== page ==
Democratic Debate Recap

Democratic Debate Recap

           Three democratic candidates took turns to talk with MSNBC correspondent, Rachel Maddow, about their current views on social, economic, and political issues on Friday night. Not to be confused with a friendly conversation over tea between four middle-aged Americans, this was considered to be the Democratic Party’s version of a “debate.” Their slot in primetime television was downgraded from a debate to a forum when Jim Webb and Lincoln Chaffee dropped out of the race in October. Instead of standing up in front of several moderators and challenging each other face to face, Former Maryland Governor Martin O’Malley and Vermont Senator Bernie Sanders used this opportunity to throw shade at Hillary Clinton. O’Malley and Sanders must have been relieved because now they didn’t have to be embarrassed by Clinton’s rehearsed rebuttals and obvious prowess on every presented issue.

                During Maddow’s chat with guitar-playing, singer-songwriter Martin O’Malley, the American people learned that he has no plan to get his poll numbers up. He believes that he’s “on the right course” and enjoys “a tough fight.” We’ll see how this tactic works out for the Governor, given that his approval rate is at a dismal two percent. If he doesn’t win the democratic nomination, at least he has his budding music career to fall back on.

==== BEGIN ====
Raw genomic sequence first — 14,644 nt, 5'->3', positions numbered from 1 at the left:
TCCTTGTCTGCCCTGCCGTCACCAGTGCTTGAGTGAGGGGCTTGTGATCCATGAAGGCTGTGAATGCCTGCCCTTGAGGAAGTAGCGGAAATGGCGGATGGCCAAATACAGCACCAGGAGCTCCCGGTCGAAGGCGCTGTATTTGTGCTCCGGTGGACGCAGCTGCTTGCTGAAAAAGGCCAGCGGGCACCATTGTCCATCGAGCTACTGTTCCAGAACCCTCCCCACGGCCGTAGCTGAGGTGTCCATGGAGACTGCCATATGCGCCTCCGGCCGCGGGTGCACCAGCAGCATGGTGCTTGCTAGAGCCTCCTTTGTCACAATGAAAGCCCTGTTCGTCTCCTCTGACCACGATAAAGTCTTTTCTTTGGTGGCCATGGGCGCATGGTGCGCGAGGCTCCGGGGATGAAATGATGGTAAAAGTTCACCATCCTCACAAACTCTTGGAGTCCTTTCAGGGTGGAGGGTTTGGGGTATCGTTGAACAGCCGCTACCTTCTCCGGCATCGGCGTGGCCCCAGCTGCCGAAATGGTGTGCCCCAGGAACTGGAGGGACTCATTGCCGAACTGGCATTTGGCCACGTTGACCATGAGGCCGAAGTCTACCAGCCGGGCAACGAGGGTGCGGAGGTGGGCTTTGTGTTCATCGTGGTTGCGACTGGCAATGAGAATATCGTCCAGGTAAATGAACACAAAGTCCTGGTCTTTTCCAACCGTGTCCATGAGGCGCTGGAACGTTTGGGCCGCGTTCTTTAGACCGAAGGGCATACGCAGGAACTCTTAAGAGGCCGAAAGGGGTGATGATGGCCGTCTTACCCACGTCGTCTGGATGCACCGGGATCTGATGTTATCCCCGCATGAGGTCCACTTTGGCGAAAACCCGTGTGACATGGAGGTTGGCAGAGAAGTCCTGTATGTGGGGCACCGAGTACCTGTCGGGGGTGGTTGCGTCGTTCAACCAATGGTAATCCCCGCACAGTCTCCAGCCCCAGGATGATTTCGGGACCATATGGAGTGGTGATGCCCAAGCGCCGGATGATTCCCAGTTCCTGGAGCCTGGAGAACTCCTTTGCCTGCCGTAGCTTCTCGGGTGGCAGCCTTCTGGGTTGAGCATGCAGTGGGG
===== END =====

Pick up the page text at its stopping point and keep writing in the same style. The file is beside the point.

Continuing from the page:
Senator Bernie Sanders, not to be confused with Seinfeld producer Larry David, continued to preach his opinions on gun control and attack his frenemy, Hillary Clinton. Sanders’ weakest answer came when he talked about what he would do to stop ISIS. He said Muslim countries would need to “roll up their sleeves and get troops on the ground:” opposing any American force presence in the Middle East. You heard it right ISIS, you won’t be #feelingthebern anytime soon.

        It was no surprise that Hillary Clinton was going to kill it in this “debate”, and she did not disappoint. Queen Clinton answered questions that forced her to defend herself on the death penalty and other issues that separate her from both O’Malley and Sanders, but Clinton didn’t go after her low-polling rivals (probably because she knows she’s going to beat them anyway, why waste the breath?). Hillary highlighted that Obama doesn’t get the credit for the great job that he has done. She wants to build on Obama’s success and go further by being “the president for the struggling, the striving, and the successful.” Keep on eye on Hillary, she may be whipping and nae-naeing straight into the White House next November.